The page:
With the intention of it being a deterrent for corporate ownership, HMRC introduced ATED in 2013

What is it?

ATED is a type of property tax, payable mainly by companies that own residential property in the UK valued at £500,000 or above.

The tax was introduced in 2013 by HMRC with the aim of making it less attractive to purchase a residential property through a company. At the time, many people were doing so to dramatically reduce the amount of stamp duty they paid, or as a way of hiding the true ownership.

If your company or LLP owns such property, you could be subject to the Annual Tax on Enveloped Dwellings (ATED). The ATED tax rules also apply to:

  • A partnership with a corporate member(s)
  • A collective investment scheme, such as a unit trust or open-ended investment company.

Are there any exemptions to ATED? 

  • Let to a third party on a commercial basis and isn’t, at any time, occupied (or available for occupation) by anyone connected with the business
  • Open to the public for at least 28 days per annum
  • Part of a property trading business which isn’t, at any time, occupied (or available for occupation) by anyone connected with the business
  • Part of a property development business, purchased with the intention to re-develop and sell, and isn’t, at any time, occupied (or available for occupation) by anyone connected with the business
  • For the use of the employees of the business (for business purposes) and the employees or partners of the employees do not have an interest (directly or indirectly) of more than 10% in the company
  • A farmhouse occupied by a farmer/farm worker who farms the associated farmland, a former long-serving farm worker or their surviving spouse or civil partner.
  • Owned by the provider of social housing

The following properties are also exempt, because they are not classed as a dwelling:

  • Hotels
  • Guest houses
  • Boarding school accommodation
  • Hospitals
  • Student halls of residence
  • Military accommodation
  • Care homes
  • Prisons

What does it mean for you? 

If you’re subject to ATED, you’ll be completing an ATED return annually to be submitted by 30th April. If you don’t meet the criteria for exemption, a fixed sum payment will need to be made, which increases depending on the property value. You can find out the relevant amount on our current Tax Rates.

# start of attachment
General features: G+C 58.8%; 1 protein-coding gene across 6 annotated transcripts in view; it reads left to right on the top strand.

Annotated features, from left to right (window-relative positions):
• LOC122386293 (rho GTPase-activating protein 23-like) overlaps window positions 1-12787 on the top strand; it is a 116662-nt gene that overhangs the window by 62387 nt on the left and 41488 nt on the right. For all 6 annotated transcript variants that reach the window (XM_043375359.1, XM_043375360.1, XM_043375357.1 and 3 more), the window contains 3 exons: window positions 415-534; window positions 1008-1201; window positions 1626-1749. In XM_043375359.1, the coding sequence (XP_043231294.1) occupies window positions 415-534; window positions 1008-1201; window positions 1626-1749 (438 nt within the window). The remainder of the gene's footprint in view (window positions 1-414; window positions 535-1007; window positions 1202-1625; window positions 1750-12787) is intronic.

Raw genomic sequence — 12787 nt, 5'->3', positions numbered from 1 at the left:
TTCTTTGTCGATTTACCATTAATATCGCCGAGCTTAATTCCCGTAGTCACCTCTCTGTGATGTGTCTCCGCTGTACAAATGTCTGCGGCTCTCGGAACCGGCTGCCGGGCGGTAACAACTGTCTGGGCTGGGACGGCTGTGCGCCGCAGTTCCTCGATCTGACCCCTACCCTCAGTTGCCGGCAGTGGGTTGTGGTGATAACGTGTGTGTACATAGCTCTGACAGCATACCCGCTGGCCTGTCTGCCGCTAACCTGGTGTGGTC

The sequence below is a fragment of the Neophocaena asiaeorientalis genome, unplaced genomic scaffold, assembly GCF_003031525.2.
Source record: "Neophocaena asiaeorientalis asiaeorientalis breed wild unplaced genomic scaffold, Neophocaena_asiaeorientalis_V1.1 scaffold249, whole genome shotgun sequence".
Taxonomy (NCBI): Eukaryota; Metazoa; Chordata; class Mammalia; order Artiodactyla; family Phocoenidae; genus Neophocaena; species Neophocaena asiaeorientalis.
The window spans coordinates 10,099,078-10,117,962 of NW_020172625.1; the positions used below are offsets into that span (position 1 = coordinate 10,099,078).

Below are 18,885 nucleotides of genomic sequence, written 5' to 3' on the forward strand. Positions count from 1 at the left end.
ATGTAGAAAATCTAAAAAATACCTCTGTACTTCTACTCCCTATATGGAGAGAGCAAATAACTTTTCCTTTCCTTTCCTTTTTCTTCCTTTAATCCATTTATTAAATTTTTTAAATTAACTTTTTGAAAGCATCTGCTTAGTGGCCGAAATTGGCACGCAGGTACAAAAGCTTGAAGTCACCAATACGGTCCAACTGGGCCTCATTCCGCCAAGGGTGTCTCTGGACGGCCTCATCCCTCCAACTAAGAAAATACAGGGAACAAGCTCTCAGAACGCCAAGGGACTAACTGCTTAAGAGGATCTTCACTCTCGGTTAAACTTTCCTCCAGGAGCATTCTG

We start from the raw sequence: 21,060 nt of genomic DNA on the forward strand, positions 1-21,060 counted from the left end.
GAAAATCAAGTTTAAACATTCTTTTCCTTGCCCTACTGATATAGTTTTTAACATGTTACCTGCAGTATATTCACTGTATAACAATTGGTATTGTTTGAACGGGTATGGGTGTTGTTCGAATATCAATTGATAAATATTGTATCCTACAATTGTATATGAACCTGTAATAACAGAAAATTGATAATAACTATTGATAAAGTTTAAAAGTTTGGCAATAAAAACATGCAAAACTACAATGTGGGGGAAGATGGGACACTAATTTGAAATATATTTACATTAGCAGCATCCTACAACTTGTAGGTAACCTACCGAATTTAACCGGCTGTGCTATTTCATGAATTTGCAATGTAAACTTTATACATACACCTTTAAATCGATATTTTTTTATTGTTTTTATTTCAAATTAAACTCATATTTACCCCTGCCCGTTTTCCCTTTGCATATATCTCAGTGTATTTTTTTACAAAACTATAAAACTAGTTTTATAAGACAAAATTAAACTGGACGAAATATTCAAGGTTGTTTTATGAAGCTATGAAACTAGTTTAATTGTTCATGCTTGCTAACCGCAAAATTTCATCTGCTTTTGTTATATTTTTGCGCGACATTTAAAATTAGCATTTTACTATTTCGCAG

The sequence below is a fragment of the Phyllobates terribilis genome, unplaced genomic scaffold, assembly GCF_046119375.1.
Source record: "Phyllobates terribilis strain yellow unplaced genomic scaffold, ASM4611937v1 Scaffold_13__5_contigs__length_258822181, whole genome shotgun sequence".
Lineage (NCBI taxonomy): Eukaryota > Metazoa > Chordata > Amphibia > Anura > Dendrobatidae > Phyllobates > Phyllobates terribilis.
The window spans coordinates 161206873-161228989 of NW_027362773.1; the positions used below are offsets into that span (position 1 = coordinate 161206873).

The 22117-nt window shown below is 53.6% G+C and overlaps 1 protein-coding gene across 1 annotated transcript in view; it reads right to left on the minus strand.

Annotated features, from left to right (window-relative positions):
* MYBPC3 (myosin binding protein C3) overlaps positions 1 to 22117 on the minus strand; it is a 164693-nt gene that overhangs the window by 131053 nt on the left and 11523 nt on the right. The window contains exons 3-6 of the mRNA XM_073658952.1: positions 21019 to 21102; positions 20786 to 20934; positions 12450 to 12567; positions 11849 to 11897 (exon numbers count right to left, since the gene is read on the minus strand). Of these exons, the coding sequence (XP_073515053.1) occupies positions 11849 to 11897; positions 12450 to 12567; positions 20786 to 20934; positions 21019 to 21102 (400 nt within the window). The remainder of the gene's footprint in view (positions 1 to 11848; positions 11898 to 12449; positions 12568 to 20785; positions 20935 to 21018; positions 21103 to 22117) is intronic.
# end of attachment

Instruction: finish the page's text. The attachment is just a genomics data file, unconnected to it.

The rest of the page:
The value of your property is taken at 1St April 2012, or at acquisition if purchased later. A revaluation must be done every 5 years, so this should have been carried out in April 2017.

If a property is purchased during a tax year

The first ATED return will be due 30 days after purchase.

Where a property is newly constructed or adapted to residential use between the valuation dates

An ATED return will be due 90 days either after the date it is deemed to come into existence for council tax/domestic rating purposes, or the date it is occupied – whichever of the two comes first.

If your company owns several properties that meet this criteria,  separate ATED returns must be completed for each property.

What you need to do:

1. Check whether you are within the scope of this regime

Though you may not have been caught by this before, the increasing value of UK property combined with the valuation thresholds for ATED decreasing over the past few years, means that you really should check whether you now fall within the ATED valuation bands.

2. Complete your return

Make sure you compile and file your return by the required deadline.  Even if you the property in question is exempt from charge, you must still complete a return by 30th April each year to claim the exemption, but you won’t have to pay the associated charge.

3. Consider a transfer

You may also want to consider taking the property out of corporate ownership ad transferring it to personal ownership. This only applied for those subject to ATED, not those who are exempt, as private ownership may be very costly tax wise.

Don’t struggle with this one alone

You want to be sure that you’re compliant, but also paying the least tax possible. We can review your properties and determine whether the charge affects you and explore the possibilities of changing your ownership structure.

Want to find out more?

Call us on (01474) 853856 and we will put you in contact with one of our advisers, or send us an enquiry by clicking below.

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